Category Archives: Archives 5766


Teves 5766 – Coming Down From The Clouds

15 Teves 5766
Coming Down from the Clouds

Dear Chana,

I’ve been back from seminary for 3 years and counting and for the most part I am still on the same high I left seminary, with a few minor changes here and there. To my friends I’m still up there and have yet to come down, something I try very hard to keep up with. However, I’m finding that at times I push myself to stay shtark and keep that seminary inspiration with me,and at other times, I look at all my friends who have already come down from the clouds, getting married. They are all g’shmack, frum girls, they just have come off the boat and settled in America. My question is, is it possible that one has to come down from the clouds in order to find their bashert? Should I be taking a deep breath and relaxing a bit, letting go some of my shtarkness? No, I’m not a tzadeikes or a great, amazing girl, but I’m still holding where I left seminary, and I look around and wonder, why am I the only one here, and still not married. Are they connected, or is it as simple as just not the right time yet? Thank you for this amazing website and opportunity for girls back from seminary. We appreciate all the time and effort you put into answering our questions.

Name and Seminary Withheld upon request


Dear JemSem Reader,

I hear your quandary And I feel for you. It is hard for me to objectively answer your question because I don’t know exactly how you are using the term of ‘shtarkness’ or what it means that your friends have ‘come off the boat and settled in America’. However, what I do know is the more of a relationship you have and build with Hashem, the more Siyata Dishmaya you are zocheh to.

What I can do is to give you some guidelines for how things should be and you can see how this fits in with your current life.You should be surrounding yourself with the right people and the right environment. People who are growing and striving in their Avodas Hashem, who will admire you for your earnestness with mitvos and not make fun or belittle you. People that you feel comfortable discussing hashkafa with. You should be going to shiurim that you really like that have topics that are interesting to you. You should be learning things on your own and with others. Always be in the middle of a great English Judaica book and listen to Torah tapes often. Constantly be working on your T’fillah, for it’s koach is inestimable. The idea is to keep your headspace and your actions very much in line with what you learned in seminary. Chesed is a really important thing to be involved in. It’s very inspiring to give of yourself and it helps you to be a role model to others, which helps you keep growing. You need to make sure that you have a Rav for halachic questions that come up and either a Rav or teacher/ Rebbitzen person to speak things over with concering life and general eitzas. You should still be within the vicinity of most of those geddorim that you may have set for yourself upon leaving seminary. Places where you’re not going and things that you’re not doing because it is beneath who you are trying to be. In general to be striving and growing in both Mitzvos Bein Adam L’chaveiro and Bein Adam L’mokom. All of the above is true for anyone, anywhere. Being an Eved Hashem is what it is all about.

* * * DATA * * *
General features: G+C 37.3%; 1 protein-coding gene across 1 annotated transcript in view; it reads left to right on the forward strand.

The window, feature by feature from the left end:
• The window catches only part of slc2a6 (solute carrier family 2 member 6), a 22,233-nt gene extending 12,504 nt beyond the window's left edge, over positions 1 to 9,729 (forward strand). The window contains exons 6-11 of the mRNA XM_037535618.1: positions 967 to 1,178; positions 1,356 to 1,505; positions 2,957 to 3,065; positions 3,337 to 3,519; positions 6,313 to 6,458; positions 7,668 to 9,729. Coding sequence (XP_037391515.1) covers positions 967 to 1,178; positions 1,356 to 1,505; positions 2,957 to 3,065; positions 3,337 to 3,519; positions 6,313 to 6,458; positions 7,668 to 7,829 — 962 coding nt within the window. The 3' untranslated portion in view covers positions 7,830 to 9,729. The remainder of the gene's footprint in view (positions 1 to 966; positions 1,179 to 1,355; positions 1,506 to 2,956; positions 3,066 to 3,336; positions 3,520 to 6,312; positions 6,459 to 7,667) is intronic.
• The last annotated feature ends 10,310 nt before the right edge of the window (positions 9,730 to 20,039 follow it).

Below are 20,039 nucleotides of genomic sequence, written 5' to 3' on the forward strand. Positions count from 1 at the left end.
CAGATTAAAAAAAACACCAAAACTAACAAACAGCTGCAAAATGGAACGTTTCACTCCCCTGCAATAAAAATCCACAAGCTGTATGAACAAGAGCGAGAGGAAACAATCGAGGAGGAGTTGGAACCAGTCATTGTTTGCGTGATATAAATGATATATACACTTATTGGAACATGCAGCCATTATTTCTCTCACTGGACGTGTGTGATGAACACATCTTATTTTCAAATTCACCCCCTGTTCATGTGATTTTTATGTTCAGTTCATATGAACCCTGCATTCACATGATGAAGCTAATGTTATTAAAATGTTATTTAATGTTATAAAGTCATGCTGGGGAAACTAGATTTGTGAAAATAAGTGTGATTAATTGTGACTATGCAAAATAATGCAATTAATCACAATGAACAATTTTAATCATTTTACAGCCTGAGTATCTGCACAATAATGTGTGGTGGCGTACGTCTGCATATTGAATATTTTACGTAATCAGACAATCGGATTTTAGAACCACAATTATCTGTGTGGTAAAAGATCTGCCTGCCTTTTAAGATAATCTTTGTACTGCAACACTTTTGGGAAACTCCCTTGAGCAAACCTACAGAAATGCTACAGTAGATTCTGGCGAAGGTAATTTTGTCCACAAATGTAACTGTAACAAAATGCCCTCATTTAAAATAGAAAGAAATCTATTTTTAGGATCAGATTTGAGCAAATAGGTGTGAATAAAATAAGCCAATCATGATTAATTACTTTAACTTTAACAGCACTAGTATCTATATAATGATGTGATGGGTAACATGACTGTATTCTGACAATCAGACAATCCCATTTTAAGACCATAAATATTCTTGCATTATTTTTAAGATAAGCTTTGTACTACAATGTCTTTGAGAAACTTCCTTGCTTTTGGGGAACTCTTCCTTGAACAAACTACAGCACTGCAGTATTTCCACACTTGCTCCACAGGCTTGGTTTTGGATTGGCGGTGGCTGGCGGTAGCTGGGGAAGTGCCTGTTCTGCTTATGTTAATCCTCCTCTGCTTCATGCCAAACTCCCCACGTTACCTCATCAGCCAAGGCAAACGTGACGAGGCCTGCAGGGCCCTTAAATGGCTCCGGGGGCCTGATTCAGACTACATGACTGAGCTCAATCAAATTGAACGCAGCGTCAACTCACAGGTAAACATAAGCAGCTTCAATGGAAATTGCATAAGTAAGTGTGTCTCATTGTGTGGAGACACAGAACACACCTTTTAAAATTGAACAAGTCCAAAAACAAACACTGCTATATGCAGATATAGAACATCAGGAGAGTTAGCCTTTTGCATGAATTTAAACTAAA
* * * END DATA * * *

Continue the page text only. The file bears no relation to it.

There’s a beautiful idea that the Yalkut Shimoni brings down concerning B’nos Tzelofchod. In the midbor, much of Klal Yisroel was pining to go back to Mitzayim ‘where they had it so good’. Here, you have five astonishing women who have no more male relatives left through which to aquire a portion of land in Eretz Yisroel, who are screaming at Moshe “Tinu Lanu Achuzah!!!” The Yalkut Shimoni says that the worth of a persons’ deeds are judged under what conditions they are done in. So the nation is shouting to go back to Mitzrayim and these fabulous girls are bucking the vast crowd and showing their firm desire to be in and own land in the G-d given place they are headed for. The Yalkut goes on to say that if you strive higher than those around you even though it may involve alot of stamina and difficulty, you can get the reward of the whole generation.This is a tremendous chizuk! So if you can stand up for yourself and not be drawn into the sickening pull of society at large, you are “Zocheh Litol Sechar Kulam”.

Haba L’taheir M’sayin Oso. You just keep doing your part and Hashem will work things out the way they are supposed to be. Things should be for you B’hatzlacha and B’zman Karov!

With Warmest Wishes,

Kislev 5766 – Struggling With Chessed

4 Kislev 5766
Struggling with Chessed

Dear Chana,

I came back from seminary with a love of mitzvos and a yearning for chesed yet i feel that there are things holding me back. I look for different forms of chesed everyday yet i feel embarassed many a time to approah the situations. Back in high school we were expected to fulfill hours of chesed in order to pass the grade. I used to follow the crowd and go to the hospital on Shabbos afternoons to fulfill the quota yet I NEVER felt comfortable being the one to initiate things. I used to be the shy type. Although I have blossomed and become much more outgoing, when it comes to venturing out into the world by myself I feel that i just can’t quite make it.

There are so many opportunities for me to reach out to others, yet I pass up many of them because i just feel strange. Is it possible that some people just don’t have it in them to open themselves up to strangers so easily? Does this mean I’m not a giving person? At times I feel like I’m only a taker and not a giver because I feel that i can’t give of myself as well as others.
Growing up my parents never exposed me to the real mitzva of chesed. It was never an issue or interest in my household. Could this be a reason why it is so hard for me to take time out of my own life and give to others?

I’ve really been struggling with this issue because it makes me feel like a selfish person. I so want to change this part of me but i don’t know how.
Do you have any advice?
Thank you!


Dear Jemsem Reader,

The middah of giving is obviously a very important one. We are required to emulate Hashem as we observe how He has given us our very life and this amazing and beautiful world that we live in. Some people are able to give inherently more easily, and others must put in more effort to inculcate it into their beings. The driving force and the thing that makes the mesh in a marriage is giving to each other on many varied, small, medium, and large ways continually. So you are correct to be concerned with it.